There are many birds more beautiful
Than pigeons, ducks or crows,
But all these three are dutiful
In holding long their pose.
The kingfisher is but a blur,
The swift is like its name –
So why does heraldry prefer
The skittish to the tame ?
So lazy is the nightingale,
It sleeps the sun away –
Not like the busy hen or quail,
Who forage all the day.
And peacocks strut with tails shut
Yet still dress to the nines –
So why do seals all bear a glut
Of eagle-based designs ?
The dearth of birds, from rooks to crakes,
Is witness of malaise –
Instead, they turn to myths and fakes,
And let the phoenix blaze.
No herald’s crest shows blushing breast
Upon its unpecked field –
The cuckoos cannot reach this nest,
They’re all shooed off the shield.
The herring gull is widely known,
The puffin is a star,
An ostrich or a penguin shown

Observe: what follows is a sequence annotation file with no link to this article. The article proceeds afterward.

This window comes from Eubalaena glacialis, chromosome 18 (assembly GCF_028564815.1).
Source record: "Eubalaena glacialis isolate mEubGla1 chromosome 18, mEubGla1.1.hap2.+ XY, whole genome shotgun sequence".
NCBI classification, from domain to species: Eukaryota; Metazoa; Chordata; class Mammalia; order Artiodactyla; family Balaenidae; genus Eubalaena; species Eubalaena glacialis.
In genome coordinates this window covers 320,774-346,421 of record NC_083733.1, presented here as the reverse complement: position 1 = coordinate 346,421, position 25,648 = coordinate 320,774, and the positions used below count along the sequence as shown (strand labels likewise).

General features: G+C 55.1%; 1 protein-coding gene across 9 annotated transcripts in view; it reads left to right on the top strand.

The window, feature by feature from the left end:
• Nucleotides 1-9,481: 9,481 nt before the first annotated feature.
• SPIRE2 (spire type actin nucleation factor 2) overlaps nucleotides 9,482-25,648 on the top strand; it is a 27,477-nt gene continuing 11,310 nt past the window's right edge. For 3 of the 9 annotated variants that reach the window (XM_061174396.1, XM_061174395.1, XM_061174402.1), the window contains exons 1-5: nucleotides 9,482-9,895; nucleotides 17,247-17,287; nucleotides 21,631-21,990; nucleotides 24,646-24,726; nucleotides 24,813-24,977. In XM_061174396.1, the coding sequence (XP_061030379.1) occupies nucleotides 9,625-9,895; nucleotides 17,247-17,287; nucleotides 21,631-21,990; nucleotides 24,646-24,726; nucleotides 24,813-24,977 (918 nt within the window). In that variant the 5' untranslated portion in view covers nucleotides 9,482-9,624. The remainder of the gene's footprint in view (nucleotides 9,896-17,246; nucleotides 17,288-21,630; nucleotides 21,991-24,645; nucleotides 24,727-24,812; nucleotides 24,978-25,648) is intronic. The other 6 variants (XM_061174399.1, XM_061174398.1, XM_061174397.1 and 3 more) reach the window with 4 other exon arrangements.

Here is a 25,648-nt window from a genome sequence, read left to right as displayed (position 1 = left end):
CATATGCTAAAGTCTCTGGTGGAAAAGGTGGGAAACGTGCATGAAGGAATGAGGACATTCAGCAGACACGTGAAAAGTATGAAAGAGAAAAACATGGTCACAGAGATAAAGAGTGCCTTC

Would resonate afar,
There’s no excuse to make no use
Of all the vulture’s charms –
It’s time to loose the humble goose
Upon the coat of arms.
Ah heraldry, both endlessly fascinating and incredibly unimaginative. The ‘seal’ in the second verse of course refers to a wax-based document authenticator, and not to a walrus, though full credit to Madeira for using a pair of monk seal supporters (it would be nice to think that one of them was female).
Also, honourable mention to Whitby for showing three ammonites, even if they did look more like Chelsea buns. Alas, they were later changed to coiled snakes to tie in with the just-so story to explain the presence of the fossils, but coats of arms have always been appallingly bad at science.